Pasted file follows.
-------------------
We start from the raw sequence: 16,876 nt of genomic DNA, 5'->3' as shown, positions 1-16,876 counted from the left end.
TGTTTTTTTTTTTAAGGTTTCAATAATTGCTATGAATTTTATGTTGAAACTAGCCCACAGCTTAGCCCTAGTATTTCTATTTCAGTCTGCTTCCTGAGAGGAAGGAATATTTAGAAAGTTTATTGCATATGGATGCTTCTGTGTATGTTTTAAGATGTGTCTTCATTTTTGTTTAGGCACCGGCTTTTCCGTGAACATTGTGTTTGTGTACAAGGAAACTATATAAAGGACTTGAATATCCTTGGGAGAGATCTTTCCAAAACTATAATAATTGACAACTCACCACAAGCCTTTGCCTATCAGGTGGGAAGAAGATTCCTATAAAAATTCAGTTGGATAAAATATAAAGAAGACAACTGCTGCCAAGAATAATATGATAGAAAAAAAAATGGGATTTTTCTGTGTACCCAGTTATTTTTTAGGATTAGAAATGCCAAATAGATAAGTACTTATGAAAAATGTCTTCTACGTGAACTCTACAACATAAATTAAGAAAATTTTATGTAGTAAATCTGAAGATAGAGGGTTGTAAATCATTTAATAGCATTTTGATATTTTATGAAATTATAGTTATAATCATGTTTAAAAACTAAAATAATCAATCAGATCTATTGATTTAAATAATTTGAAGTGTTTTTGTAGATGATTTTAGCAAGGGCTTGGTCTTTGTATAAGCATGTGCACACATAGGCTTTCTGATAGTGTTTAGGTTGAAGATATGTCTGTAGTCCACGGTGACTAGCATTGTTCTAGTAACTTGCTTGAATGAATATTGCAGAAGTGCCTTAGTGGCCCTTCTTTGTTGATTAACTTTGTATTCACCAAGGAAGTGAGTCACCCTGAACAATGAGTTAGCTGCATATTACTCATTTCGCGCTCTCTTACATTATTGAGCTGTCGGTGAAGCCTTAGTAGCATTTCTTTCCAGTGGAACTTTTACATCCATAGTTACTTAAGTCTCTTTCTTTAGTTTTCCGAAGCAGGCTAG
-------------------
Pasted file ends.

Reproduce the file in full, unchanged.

We start from the raw sequence: 16,876 nt of genomic DNA, 5'->3' as shown, positions 1-16,876 counted from the left end.
TGTTTTTTTTTTTAAGGTTTCAATAATTGCTATGAATTTTATGTTGAAACTAGCCCACAGCTTAGCCCTAGTATTTCTATTTCAGTCTGCTTCCTGAGAGGAAGGAATATTTAGAAAGTTTATTGCATATGGATGCTTCTGTGTATGTTTTAAGATGTGTCTTCATTTTTGTTTAGGCACCGGCTTTTCCGTGAACATTGTGTTTGTGTACAAGGAAACTATATAAAGGACTTGAATATCCTTGGGAGAGATCTTTCCAAAACTATAATAATTGACAACTCACCACAAGCCTTTGCCTATCAGGTGGGAAGAAGATTCCTATAAAAATTCAGTTGGATAAAATATAAAGAAGACAACTGCTGCCAAGAATAATATGATAGAAAAAAAAATGGGATTTTTCTGTGTACCCAGTTATTTTTTAGGATTAGAAATGCCAAATAGATAAGTACTTATGAAAAATGTCTTCTACGTGAACTCTACAACATAAATTAAGAAAATTTTATGTAGTAAATCTGAAGATAGAGGGTTGTAAATCATTTAATAGCATTTTGATATTTTATGAAATTATAGTTATAATCATGTTTAAAAACTAAAATAATCAATCAGATCTATTGATTTAAATAATTTGAAGTGTTTTTGTAGATGATTTTAGCAAGGGCTTGGTCTTTGTATAAGCATGTGCACACATAGGCTTTCTGATAGTGTTTAGGTTGAAGATATGTCTGTAGTCCACGGTGACTAGCATTGTTCTAGTAACTTGCTTGAATGAATATTGCAGAAGTGCCTTAGTGGCCCTTCTTTGTTGATTAACTTTGTATTCACCAAGGAAGTGAGTCACCCTGAACAATGAGTTAGCTGCATATTACTCATTTCGCGCTCTCTTACATTATTGAGCTGTCGGTGAAGCCTTAGTAGCATTTCTTTCCAGTGGAACTTTTACATCCATAGTTACTTAAGTCTCTTTCTTTAGTTTTCCGAAGCAGGCTAG